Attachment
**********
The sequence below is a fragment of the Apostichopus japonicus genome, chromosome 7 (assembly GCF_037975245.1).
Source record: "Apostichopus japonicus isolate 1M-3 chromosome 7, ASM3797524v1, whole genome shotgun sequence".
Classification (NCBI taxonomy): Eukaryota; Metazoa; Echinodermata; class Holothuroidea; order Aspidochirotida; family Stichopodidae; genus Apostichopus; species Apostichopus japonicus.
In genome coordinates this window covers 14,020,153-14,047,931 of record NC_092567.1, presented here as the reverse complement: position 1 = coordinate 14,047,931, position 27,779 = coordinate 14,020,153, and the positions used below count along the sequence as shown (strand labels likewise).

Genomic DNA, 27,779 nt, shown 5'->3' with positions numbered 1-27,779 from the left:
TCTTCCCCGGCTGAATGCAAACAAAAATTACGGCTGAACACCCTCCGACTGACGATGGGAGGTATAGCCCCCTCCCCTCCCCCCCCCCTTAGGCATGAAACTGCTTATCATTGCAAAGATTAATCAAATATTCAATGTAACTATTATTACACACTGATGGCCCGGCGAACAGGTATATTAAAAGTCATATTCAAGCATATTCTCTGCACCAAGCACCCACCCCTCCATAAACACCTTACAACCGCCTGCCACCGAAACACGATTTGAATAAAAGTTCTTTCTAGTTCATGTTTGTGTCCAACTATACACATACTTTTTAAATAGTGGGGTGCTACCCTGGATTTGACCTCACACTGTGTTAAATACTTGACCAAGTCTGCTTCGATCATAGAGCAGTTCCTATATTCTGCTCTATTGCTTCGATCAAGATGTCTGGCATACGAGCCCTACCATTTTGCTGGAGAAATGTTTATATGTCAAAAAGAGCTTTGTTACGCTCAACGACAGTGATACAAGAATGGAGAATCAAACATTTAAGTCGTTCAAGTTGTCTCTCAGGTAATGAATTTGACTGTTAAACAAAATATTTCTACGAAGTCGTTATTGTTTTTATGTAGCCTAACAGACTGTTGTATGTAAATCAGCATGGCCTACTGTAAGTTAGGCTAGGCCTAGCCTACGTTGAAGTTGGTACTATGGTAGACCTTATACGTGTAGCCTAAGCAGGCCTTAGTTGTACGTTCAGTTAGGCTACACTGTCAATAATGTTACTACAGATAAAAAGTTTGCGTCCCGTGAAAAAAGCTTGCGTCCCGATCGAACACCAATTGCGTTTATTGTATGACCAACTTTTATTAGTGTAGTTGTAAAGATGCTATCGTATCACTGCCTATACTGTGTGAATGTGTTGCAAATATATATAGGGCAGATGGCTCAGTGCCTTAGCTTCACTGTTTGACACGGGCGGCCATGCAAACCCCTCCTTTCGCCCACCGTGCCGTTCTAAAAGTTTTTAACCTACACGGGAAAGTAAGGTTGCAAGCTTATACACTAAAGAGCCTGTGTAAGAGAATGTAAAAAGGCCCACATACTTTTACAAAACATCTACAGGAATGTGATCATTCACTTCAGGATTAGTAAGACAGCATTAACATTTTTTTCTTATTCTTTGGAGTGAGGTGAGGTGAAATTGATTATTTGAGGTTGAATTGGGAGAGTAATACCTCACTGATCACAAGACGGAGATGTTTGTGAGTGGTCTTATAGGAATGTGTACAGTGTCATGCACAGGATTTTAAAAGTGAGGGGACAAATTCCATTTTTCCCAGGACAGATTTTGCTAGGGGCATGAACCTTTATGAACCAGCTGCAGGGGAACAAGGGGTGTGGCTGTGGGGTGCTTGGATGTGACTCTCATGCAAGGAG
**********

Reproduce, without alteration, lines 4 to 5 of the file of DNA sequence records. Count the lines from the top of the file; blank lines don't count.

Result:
In genome coordinates this window covers 14,020,153-14,047,931 of record NC_092567.1, presented here as the reverse complement: position 1 = coordinate 14,047,931, position 27,779 = coordinate 14,020,153, and the positions used below count along the sequence as shown (strand labels likewise).

Genomic DNA, 27,779 nt, shown 5'->3' with positions numbered 1-27,779 from the left: